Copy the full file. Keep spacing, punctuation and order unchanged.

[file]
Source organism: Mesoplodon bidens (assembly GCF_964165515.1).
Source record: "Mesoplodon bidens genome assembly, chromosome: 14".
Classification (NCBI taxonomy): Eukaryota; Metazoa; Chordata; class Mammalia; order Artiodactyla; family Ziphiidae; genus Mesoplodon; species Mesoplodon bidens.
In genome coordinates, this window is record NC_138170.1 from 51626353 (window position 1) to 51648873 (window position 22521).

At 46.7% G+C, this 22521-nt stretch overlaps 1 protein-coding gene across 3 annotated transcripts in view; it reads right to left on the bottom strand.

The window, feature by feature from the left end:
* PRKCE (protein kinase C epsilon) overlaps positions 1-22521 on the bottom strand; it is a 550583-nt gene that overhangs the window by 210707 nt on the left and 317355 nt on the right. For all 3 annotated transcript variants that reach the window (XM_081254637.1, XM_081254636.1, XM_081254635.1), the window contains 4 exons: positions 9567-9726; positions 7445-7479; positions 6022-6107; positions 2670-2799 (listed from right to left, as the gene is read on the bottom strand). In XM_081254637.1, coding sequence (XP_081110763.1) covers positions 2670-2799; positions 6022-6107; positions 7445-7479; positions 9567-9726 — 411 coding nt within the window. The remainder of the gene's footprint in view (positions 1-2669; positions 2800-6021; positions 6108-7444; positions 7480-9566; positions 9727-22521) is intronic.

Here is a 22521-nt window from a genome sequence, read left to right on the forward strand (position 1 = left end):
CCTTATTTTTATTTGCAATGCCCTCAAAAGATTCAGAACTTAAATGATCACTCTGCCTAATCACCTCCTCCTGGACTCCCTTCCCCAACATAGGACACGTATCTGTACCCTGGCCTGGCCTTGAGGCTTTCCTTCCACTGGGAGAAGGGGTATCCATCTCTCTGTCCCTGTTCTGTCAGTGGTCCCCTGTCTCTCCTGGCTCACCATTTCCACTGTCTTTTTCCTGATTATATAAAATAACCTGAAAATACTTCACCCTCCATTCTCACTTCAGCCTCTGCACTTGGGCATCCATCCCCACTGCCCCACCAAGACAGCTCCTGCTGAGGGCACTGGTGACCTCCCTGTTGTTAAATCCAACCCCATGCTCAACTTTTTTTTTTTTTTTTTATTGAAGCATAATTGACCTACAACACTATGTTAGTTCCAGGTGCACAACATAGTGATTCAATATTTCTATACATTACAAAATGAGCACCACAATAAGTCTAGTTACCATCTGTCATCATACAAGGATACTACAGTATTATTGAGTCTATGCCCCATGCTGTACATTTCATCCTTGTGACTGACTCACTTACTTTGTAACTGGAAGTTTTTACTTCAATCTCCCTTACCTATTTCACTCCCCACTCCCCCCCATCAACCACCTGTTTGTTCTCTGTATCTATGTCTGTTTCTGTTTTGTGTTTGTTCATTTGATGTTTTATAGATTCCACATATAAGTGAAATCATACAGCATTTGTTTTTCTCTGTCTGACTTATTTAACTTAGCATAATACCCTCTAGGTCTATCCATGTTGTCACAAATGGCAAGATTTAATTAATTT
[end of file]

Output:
Source organism: Mesoplodon bidens (assembly GCF_964165515.1).
Source record: "Mesoplodon bidens genome assembly, chromosome: 14".
Classification (NCBI taxonomy): Eukaryota; Metazoa; Chordata; class Mammalia; order Artiodactyla; family Ziphiidae; genus Mesoplodon; species Mesoplodon bidens.
In genome coordinates, this window is record NC_138170.1 from 51626353 (window position 1) to 51648873 (window position 22521).

At 46.7% G+C, this 22521-nt stretch overlaps 1 protein-coding gene across 3 annotated transcripts in view; it reads right to left on the bottom strand.

The window, feature by feature from the left end:
* PRKCE (protein kinase C epsilon) overlaps positions 1-22521 on the bottom strand; it is a 550583-nt gene that overhangs the window by 210707 nt on the left and 317355 nt on the right. For all 3 annotated transcript variants that reach the window (XM_081254637.1, XM_081254636.1, XM_081254635.1), the window contains 4 exons: positions 9567-9726; positions 7445-7479; positions 6022-6107; positions 2670-2799 (listed from right to left, as the gene is read on the bottom strand). In XM_081254637.1, coding sequence (XP_081110763.1) covers positions 2670-2799; positions 6022-6107; positions 7445-7479; positions 9567-9726 — 411 coding nt within the window. The remainder of the gene's footprint in view (positions 1-2669; positions 2800-6021; positions 6108-7444; positions 7480-9566; positions 9727-22521) is intronic.

Here is a 22521-nt window from a genome sequence, read left to right on the forward strand (position 1 = left end):
CCTTATTTTTATTTGCAATGCCCTCAAAAGATTCAGAACTTAAATGATCACTCTGCCTAATCACCTCCTCCTGGACTCCCTTCCCCAACATAGGACACGTATCTGTACCCTGGCCTGGCCTTGAGGCTTTCCTTCCACTGGGAGAAGGGGTATCCATCTCTCTGTCCCTGTTCTGTCAGTGGTCCCCTGTCTCTCCTGGCTCACCATTTCCACTGTCTTTTTCCTGATTATATAAAATAACCTGAAAATACTTCACCCTCCATTCTCACTTCAGCCTCTGCACTTGGGCATCCATCCCCACTGCCCCACCAAGACAGCTCCTGCTGAGGGCACTGGTGACCTCCCTGTTGTTAAATCCAACCCCATGCTCAACTTTTTTTTTTTTTTTTTATTGAAGCATAATTGACCTACAACACTATGTTAGTTCCAGGTGCACAACATAGTGATTCAATATTTCTATACATTACAAAATGAGCACCACAATAAGTCTAGTTACCATCTGTCATCATACAAGGATACTACAGTATTATTGAGTCTATGCCCCATGCTGTACATTTCATCCTTGTGACTGACTCACTTACTTTGTAACTGGAAGTTTTTACTTCAATCTCCCTTACCTATTTCACTCCCCACTCCCCCCCATCAACCACCTGTTTGTTCTCTGTATCTATGTCTGTTTCTGTTTTGTGTTTGTTCATTTGATGTTTTATAGATTCCACATATAAGTGAAATCATACAGCATTTGTTTTTCTCTGTCTGACTTATTTAACTTAGCATAATACCCTCTAGGTCTATCCATGTTGTCACAAATGGCAAGATTTAATTAATTT